RAPAR sends Open Letter to the City Solicitor asking for immediate action
Manchester-based Human Rights Charity RAPAR has written to Manchester City Council’s chief legal officer about conditions at a hotel housing refugees which is managed by Serco on behalf of the Home Office.
People living in the hotel desperately need to speak about their fears and anxieties - but there is no safe whistleblowing mechanism in place that allows them to do this.
In an Open Letter to City Solicitor Fiona Ledden, RAPAR spokesperson Dr Rhetta Moran says that, over the last four months, a number of people have been slowly sharing disturbing information about serious safeguarding issues.
RAPAR acknowledges that the Home Office is responsible for the contract they have with Serco, and for the agreement Serco has with the hotel for accommodation and provision of food.
“We have tried to work through formal structures to address ongoing human rights issues but it seems to us that Manchester City Council is hiding behind the contractual relationship the Home Office has with Serco to avoid acting on genuine adult and child safeguarding concerns,” Dr Moran adds.
In the Open Letter to Ms Ledden, copied to senior health officials and council staff - including council leader Bev Craig - Dr Moran says RAPAR has consistently raised concerns with the City Council as the relevant body with statutory responsibilities for the hotel residents.
In March, lack of action by the Council led RAPAR to publicise the fact that children at the hotel were being denied their right to education. Refugee pupils with no school places have lessons in Manchester car parks | Education | The Guardian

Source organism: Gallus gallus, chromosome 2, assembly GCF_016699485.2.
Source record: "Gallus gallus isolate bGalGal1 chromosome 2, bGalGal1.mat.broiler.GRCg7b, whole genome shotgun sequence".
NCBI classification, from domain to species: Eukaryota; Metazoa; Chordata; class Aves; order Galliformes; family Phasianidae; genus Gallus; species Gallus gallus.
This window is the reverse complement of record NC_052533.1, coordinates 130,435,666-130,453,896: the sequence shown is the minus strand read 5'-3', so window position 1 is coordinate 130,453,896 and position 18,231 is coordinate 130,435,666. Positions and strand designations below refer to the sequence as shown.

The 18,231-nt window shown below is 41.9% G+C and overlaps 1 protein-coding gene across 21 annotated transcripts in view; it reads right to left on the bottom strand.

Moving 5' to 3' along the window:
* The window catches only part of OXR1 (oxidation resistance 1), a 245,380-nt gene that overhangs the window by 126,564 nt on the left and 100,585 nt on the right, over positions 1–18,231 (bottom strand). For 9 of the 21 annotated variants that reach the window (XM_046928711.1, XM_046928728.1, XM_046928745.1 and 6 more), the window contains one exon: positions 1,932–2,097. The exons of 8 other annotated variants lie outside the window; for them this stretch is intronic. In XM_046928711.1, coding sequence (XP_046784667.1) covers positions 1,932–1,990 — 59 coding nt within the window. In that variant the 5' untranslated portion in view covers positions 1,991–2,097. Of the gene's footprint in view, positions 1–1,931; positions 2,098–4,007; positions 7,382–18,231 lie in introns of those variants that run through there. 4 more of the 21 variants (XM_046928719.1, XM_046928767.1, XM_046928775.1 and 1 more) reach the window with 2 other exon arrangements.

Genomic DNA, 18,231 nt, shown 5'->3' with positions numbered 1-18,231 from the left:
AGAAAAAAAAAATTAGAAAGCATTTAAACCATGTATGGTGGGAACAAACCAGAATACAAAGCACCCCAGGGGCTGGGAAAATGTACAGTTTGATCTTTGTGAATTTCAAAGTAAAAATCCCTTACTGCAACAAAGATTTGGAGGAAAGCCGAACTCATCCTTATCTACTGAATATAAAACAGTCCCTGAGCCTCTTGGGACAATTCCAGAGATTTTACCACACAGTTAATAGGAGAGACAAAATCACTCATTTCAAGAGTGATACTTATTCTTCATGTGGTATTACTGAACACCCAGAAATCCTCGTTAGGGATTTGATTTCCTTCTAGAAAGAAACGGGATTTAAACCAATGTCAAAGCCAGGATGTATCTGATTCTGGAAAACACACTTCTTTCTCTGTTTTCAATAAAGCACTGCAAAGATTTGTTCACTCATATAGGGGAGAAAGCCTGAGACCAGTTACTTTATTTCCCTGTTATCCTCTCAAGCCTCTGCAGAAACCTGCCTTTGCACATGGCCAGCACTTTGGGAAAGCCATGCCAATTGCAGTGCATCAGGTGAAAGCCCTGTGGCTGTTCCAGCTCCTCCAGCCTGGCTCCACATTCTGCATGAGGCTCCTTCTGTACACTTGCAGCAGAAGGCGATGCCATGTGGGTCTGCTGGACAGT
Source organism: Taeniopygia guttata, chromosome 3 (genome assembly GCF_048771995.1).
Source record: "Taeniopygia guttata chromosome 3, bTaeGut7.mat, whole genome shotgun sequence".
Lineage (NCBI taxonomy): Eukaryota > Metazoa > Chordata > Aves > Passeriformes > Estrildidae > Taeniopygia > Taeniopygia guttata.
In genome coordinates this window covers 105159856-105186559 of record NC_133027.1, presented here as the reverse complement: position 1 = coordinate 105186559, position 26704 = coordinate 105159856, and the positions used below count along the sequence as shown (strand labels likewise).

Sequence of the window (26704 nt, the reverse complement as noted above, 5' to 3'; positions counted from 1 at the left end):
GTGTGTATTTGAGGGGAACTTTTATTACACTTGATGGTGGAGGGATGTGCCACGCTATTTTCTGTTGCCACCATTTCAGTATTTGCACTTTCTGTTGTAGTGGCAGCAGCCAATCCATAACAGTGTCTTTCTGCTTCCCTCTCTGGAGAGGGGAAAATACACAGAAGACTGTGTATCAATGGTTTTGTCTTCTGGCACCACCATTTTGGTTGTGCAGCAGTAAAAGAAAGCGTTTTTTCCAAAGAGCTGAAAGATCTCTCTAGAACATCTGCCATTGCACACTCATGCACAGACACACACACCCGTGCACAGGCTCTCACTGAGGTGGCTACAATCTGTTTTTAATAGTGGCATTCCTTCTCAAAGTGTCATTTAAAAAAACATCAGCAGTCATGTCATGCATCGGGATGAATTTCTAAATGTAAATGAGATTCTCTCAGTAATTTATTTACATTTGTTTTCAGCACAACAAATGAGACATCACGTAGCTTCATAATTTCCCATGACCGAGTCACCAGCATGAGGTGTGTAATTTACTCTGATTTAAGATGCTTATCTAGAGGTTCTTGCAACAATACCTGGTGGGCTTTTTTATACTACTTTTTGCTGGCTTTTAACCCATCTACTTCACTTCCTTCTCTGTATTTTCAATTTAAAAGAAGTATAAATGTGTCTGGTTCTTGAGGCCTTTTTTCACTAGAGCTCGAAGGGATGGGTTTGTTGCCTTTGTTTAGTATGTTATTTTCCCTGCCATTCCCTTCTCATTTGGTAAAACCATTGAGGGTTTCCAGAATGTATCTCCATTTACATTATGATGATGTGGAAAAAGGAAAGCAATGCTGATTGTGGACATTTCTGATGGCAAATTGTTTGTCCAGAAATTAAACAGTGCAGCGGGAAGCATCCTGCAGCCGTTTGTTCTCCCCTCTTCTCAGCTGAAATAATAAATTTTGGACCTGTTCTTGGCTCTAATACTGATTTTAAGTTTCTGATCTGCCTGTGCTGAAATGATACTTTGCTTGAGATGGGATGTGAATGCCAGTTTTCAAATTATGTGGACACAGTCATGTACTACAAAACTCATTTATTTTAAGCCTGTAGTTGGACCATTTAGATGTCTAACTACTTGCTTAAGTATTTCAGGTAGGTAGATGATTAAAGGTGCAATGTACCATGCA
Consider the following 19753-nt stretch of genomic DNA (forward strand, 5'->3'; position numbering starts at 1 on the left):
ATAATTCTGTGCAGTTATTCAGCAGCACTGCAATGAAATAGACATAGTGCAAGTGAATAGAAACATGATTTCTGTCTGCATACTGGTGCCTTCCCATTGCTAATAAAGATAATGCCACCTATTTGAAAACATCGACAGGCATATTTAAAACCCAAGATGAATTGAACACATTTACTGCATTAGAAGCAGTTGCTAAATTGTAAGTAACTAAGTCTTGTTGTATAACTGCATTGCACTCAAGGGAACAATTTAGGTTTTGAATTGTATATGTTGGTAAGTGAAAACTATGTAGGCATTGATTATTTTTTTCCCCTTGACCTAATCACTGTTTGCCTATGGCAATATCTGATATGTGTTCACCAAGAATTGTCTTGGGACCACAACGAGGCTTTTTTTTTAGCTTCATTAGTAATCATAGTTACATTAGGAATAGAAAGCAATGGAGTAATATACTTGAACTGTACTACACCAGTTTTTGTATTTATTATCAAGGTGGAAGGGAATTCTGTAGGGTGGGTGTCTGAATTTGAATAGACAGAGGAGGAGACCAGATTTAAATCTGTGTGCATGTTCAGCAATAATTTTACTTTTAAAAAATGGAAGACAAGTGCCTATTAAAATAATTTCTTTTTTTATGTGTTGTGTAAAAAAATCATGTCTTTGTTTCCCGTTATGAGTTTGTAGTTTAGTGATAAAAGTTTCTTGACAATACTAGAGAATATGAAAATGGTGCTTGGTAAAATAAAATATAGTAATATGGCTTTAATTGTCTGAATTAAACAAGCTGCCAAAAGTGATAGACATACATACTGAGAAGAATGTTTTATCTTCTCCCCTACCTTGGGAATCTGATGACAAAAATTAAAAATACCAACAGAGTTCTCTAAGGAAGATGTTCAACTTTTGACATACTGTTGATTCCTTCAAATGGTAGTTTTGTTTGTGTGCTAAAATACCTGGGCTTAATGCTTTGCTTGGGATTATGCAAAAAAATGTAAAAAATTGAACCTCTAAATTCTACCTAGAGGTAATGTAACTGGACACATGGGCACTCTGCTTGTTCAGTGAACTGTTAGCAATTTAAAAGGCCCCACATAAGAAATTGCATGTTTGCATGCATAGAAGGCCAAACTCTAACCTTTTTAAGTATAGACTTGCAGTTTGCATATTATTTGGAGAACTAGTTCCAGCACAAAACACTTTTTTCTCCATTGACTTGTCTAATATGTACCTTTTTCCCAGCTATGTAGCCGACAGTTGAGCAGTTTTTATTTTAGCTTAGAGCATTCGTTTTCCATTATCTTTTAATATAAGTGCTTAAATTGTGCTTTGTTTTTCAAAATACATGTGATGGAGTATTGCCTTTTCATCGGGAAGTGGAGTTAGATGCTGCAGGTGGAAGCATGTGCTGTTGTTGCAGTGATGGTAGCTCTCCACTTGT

“Despite this and, as far as we are aware, there is still no systematic mechanism to ensure that this violation of children’s rights ceases for good,” Dr Moran adds.
Since then, people at the hotel have told RAPAR they are worried about:
Earlier this month, Dr Moran attended a meeting about the hotel with two senior city council officers and a representative from another third sector organisation. She was unable to discover who from Manchester City Council has named, statutory responsibility for ensuring the fundamental safeguarding of residents at the hotel.
RAPAR knows that OHID (Office for Health Improvement and Disparities) is fully aware of the problems at this particular hotel and others managed by Serco across the North West and would like to know what they are doing about this public health matter.
At the meeting, the absence of a transparent, secure and accountable mechanism for reporting safeguarding issues prevented Dr Moran from sharing any primary evidence from RAPAR members who live at the hotel. “The residents are extremely vulnerable and they want to whistle blow about these safeguarding issues but they must have a secure mechanism to do so.”
On behalf of RAPAR, Dr Moran has previously sent a letter asking for a meeting with the Local Authority and Health officials to agree a mechanism for joint working. This could then be presented to the Home Office, Serco, the hotel chain management and Go To Doc which has recently replaced the local GP practice at the hotel. There was no response to this letter and it was this failure to respond that prompted the Open Letter to the City Solicitor from RAPAR.